Onstage: Henrik Ibsen’s “Hedda Gabler” Performance on Campus

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Cate Blanchett as Hedda Gabler in a 2006 production of "Hedda Gabler"

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The weather in Berkeley has been terrible: gray clouds and constant rain. Luckily, the kind of ennui and existential frustration stormy weather brings out is just the right setting to see Norwegian playwright Henrik Ibsen’s classic play written in 1890 on housewives, destruction and boredom, “Hedda Gabler.” A local production presented by the English Undergraduate Association Ciphers Productions and performed by Cal students will be opening this Friday, March 16 on campus.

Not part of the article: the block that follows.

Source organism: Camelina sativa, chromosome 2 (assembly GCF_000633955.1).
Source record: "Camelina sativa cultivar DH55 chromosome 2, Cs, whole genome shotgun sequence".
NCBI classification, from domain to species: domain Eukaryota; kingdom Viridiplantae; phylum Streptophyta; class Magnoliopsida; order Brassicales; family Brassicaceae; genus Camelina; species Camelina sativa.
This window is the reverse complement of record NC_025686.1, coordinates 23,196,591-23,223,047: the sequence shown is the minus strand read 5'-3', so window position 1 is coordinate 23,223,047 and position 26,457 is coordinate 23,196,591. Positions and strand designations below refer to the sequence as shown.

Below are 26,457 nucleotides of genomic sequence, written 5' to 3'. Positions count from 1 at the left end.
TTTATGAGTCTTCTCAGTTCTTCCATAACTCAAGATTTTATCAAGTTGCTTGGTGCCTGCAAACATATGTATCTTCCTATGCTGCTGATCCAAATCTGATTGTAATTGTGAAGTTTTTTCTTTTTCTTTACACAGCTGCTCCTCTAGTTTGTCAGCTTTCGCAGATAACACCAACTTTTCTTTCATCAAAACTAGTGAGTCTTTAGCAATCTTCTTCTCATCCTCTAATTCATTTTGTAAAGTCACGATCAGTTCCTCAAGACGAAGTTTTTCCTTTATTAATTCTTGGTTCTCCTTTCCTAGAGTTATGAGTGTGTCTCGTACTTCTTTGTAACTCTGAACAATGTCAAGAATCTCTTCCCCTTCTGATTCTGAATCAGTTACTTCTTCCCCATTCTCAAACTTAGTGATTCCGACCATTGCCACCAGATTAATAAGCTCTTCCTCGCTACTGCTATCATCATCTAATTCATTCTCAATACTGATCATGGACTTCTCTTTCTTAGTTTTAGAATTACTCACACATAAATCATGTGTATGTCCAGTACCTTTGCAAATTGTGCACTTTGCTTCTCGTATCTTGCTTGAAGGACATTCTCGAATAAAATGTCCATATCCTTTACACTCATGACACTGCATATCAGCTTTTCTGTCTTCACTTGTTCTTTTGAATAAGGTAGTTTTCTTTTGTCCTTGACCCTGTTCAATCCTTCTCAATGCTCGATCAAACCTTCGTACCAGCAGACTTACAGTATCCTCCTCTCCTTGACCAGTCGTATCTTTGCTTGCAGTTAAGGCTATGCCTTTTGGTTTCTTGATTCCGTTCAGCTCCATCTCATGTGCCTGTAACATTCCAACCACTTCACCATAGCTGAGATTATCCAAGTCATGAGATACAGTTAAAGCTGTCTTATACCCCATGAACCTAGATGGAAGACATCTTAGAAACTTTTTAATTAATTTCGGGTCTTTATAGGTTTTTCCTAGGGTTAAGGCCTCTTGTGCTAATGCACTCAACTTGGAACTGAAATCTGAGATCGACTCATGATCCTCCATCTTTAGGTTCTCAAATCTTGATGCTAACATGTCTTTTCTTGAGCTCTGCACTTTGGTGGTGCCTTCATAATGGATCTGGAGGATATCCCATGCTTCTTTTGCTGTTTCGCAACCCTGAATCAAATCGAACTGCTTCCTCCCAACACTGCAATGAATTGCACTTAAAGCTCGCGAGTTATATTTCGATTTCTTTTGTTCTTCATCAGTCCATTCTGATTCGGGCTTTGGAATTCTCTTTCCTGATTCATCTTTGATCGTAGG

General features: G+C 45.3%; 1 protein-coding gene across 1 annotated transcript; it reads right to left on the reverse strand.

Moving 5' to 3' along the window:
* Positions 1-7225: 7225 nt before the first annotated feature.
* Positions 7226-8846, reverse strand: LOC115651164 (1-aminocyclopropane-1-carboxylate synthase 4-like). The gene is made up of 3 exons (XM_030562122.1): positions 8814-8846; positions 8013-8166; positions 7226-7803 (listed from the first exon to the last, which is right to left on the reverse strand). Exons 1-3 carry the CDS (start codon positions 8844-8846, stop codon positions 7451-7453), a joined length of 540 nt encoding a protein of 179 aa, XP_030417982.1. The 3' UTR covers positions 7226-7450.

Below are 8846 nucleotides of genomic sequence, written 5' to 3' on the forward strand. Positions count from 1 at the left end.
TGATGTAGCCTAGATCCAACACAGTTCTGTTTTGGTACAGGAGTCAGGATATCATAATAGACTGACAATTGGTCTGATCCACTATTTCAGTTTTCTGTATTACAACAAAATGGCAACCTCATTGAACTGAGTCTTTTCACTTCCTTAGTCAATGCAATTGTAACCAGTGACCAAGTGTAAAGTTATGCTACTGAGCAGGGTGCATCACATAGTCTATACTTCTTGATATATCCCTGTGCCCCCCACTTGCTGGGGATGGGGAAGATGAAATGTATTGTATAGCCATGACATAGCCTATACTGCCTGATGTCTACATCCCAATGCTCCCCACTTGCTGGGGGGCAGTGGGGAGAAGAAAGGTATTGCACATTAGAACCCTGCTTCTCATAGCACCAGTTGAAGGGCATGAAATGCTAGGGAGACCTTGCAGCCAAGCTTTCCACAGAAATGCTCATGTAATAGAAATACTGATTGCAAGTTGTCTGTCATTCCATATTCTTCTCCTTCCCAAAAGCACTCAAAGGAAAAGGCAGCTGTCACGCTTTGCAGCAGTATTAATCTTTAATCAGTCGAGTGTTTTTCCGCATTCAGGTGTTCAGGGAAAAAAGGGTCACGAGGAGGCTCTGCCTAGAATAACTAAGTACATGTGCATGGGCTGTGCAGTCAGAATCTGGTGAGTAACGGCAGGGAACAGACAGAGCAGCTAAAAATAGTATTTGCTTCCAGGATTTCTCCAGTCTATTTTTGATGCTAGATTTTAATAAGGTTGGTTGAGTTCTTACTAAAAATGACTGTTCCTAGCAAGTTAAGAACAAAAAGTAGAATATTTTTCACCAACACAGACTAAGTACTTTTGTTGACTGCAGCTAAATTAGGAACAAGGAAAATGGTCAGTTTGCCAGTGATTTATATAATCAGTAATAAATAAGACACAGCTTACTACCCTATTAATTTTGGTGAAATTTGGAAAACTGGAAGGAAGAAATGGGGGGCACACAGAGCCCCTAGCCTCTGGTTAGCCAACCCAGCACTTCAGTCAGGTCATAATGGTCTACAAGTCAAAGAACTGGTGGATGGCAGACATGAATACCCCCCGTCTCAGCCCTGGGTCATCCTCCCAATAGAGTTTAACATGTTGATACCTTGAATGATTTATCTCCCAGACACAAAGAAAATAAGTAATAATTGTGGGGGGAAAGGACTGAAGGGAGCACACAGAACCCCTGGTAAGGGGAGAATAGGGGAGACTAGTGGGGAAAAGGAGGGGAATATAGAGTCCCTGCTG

For those unfamiliar with Henrik Ibsen’s work, he’s mostly renowned for creating complicated female heroines (or anti-heroines, rather), usually stifled by marriages and societal constricts on gender roles. His other famous play, “A Doll’s House,” was and still is admired as a critique on the Victorian ideals of marriage, with women confined to the home and children. “Hedda Gabler,” however, contains similar themes but is much bloodier and more self-destructive (and therefore, sexier). The protagonist, Hedda Gabler, is a deliciously mean and difficult character that is still rather unparalleled by today’s most neurotic, yet magnetic female protagonists. The play transcends historical boundaries (I know many may ask, “The 19th century can be exciting?”) mainly because “Hedda Gabler” delves into the post-modern human psyche so intensely. In short: there’s a bored, angry woman with a gun. What’s not to love?